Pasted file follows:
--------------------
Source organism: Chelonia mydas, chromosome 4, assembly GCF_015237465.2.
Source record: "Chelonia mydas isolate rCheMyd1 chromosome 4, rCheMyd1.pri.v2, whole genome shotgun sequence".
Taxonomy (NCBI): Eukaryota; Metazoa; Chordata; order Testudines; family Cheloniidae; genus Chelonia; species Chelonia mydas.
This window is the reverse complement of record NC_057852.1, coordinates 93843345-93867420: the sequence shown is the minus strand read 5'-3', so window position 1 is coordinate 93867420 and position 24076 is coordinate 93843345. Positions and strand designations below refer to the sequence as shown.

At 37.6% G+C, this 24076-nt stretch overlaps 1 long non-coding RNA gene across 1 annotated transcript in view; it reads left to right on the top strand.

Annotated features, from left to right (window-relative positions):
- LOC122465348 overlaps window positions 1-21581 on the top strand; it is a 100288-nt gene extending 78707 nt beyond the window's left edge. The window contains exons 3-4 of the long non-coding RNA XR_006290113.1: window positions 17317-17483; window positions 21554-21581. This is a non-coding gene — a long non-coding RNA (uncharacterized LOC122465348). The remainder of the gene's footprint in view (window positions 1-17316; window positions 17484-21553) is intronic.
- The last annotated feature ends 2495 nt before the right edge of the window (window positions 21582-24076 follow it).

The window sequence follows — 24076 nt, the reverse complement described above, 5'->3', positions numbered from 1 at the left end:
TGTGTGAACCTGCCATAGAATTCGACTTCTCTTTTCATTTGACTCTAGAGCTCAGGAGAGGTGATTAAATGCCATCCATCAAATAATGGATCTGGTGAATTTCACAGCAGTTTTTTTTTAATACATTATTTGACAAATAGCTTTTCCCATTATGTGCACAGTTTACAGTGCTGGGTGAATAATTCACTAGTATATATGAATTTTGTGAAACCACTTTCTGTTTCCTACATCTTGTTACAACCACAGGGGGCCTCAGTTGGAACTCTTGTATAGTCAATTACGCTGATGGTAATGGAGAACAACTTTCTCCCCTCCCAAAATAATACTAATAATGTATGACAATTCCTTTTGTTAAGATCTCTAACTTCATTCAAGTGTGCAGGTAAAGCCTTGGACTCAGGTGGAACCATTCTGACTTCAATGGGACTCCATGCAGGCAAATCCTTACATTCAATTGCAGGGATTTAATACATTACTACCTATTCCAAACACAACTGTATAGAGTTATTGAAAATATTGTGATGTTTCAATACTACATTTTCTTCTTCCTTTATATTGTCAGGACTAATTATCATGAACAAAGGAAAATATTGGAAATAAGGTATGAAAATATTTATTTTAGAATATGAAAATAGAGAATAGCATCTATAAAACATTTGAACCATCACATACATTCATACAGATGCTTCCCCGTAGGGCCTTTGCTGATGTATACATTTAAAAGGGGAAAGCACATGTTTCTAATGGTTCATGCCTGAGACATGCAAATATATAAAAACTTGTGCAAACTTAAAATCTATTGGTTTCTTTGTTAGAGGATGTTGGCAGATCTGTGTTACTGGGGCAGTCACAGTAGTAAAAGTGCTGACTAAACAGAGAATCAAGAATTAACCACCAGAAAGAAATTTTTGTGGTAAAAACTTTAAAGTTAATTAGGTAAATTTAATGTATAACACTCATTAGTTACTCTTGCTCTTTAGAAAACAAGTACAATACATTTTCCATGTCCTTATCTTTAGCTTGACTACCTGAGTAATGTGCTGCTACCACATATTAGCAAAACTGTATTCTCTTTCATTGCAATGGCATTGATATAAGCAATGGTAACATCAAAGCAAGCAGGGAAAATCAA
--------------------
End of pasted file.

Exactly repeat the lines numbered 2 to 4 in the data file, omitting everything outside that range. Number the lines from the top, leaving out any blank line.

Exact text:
Source record: "Chelonia mydas isolate rCheMyd1 chromosome 4, rCheMyd1.pri.v2, whole genome shotgun sequence".
Taxonomy (NCBI): Eukaryota; Metazoa; Chordata; order Testudines; family Cheloniidae; genus Chelonia; species Chelonia mydas.
This window is the reverse complement of record NC_057852.1, coordinates 93843345-93867420: the sequence shown is the minus strand read 5'-3', so window position 1 is coordinate 93867420 and position 24076 is coordinate 93843345. Positions and strand designations below refer to the sequence as shown.